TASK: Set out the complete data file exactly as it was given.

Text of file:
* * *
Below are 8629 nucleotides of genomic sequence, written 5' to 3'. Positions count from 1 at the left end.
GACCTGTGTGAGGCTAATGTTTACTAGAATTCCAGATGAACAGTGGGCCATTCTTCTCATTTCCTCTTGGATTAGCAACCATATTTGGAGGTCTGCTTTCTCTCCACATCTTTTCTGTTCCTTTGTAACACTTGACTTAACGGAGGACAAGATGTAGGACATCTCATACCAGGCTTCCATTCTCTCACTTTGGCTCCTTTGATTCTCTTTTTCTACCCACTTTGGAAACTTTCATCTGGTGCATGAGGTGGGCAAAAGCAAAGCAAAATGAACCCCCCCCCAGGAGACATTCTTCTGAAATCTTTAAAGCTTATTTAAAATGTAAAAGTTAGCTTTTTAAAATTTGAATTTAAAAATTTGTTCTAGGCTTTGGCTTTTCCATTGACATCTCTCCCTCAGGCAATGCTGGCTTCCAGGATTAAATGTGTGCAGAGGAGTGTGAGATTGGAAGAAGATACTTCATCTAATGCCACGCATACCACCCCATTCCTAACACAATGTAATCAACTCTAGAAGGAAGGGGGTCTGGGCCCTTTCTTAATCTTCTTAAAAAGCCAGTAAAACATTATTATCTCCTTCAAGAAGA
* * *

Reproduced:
Below are 8629 nucleotides of genomic sequence, written 5' to 3'. Positions count from 1 at the left end.
GACCTGTGTGAGGCTAATGTTTACTAGAATTCCAGATGAACAGTGGGCCATTCTTCTCATTTCCTCTTGGATTAGCAACCATATTTGGAGGTCTGCTTTCTCTCCACATCTTTTCTGTTCCTTTGTAACACTTGACTTAACGGAGGACAAGATGTAGGACATCTCATACCAGGCTTCCATTCTCTCACTTTGGCTCCTTTGATTCTCTTTTTCTACCCACTTTGGAAACTTTCATCTGGTGCATGAGGTGGGCAAAAGCAAAGCAAAATGAACCCCCCCCCAGGAGACATTCTTCTGAAATCTTTAAAGCTTATTTAAAATGTAAAAGTTAGCTTTTTAAAATTTGAATTTAAAAATTTGTTCTAGGCTTTGGCTTTTCCATTGACATCTCTCCCTCAGGCAATGCTGGCTTCCAGGATTAAATGTGTGCAGAGGAGTGTGAGATTGGAAGAAGATACTTCATCTAATGCCACGCATACCACCCCATTCCTAACACAATGTAATCAACTCTAGAAGGAAGGGGGTCTGGGCCCTTTCTTAATCTTCTTAAAAAGCCAGTAAAACATTATTATCTCCTTCAAGAAGA